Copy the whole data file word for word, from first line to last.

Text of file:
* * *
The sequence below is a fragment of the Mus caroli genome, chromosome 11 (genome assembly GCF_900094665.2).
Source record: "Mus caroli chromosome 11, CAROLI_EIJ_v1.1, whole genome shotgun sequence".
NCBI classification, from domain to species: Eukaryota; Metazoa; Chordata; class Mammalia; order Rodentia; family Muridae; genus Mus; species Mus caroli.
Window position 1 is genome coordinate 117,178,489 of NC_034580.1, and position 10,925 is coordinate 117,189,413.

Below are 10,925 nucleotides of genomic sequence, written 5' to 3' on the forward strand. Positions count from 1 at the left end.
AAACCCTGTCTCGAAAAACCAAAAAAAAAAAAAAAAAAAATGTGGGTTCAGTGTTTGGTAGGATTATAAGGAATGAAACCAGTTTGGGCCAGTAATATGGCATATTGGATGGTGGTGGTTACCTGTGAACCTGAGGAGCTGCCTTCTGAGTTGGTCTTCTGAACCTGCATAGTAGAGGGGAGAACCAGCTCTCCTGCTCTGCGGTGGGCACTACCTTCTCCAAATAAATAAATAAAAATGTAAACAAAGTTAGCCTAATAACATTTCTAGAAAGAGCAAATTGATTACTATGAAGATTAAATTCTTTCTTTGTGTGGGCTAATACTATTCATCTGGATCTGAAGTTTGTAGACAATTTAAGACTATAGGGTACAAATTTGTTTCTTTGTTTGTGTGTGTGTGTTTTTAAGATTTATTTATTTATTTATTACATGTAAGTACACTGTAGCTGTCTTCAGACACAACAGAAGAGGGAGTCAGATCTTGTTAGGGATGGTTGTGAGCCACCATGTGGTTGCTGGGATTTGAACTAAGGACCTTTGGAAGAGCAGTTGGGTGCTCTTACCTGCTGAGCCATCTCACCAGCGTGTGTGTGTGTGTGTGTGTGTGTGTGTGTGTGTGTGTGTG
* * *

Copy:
The sequence below is a fragment of the Mus caroli genome, chromosome 11 (genome assembly GCF_900094665.2).
Source record: "Mus caroli chromosome 11, CAROLI_EIJ_v1.1, whole genome shotgun sequence".
NCBI classification, from domain to species: Eukaryota; Metazoa; Chordata; class Mammalia; order Rodentia; family Muridae; genus Mus; species Mus caroli.
Window position 1 is genome coordinate 117,178,489 of NC_034580.1, and position 10,925 is coordinate 117,189,413.

Below are 10,925 nucleotides of genomic sequence, written 5' to 3' on the forward strand. Positions count from 1 at the left end.
AAACCCTGTCTCGAAAAACCAAAAAAAAAAAAAAAAAAAATGTGGGTTCAGTGTTTGGTAGGATTATAAGGAATGAAACCAGTTTGGGCCAGTAATATGGCATATTGGATGGTGGTGGTTACCTGTGAACCTGAGGAGCTGCCTTCTGAGTTGGTCTTCTGAACCTGCATAGTAGAGGGGAGAACCAGCTCTCCTGCTCTGCGGTGGGCACTACCTTCTCCAAATAAATAAATAAAAATGTAAACAAAGTTAGCCTAATAACATTTCTAGAAAGAGCAAATTGATTACTATGAAGATTAAATTCTTTCTTTGTGTGGGCTAATACTATTCATCTGGATCTGAAGTTTGTAGACAATTTAAGACTATAGGGTACAAATTTGTTTCTTTGTTTGTGTGTGTGTGTTTTTAAGATTTATTTATTTATTTATTACATGTAAGTACACTGTAGCTGTCTTCAGACACAACAGAAGAGGGAGTCAGATCTTGTTAGGGATGGTTGTGAGCCACCATGTGGTTGCTGGGATTTGAACTAAGGACCTTTGGAAGAGCAGTTGGGTGCTCTTACCTGCTGAGCCATCTCACCAGCGTGTGTGTGTGTGTGTGTGTGTGTGTGTGTGTGTGTGTGTG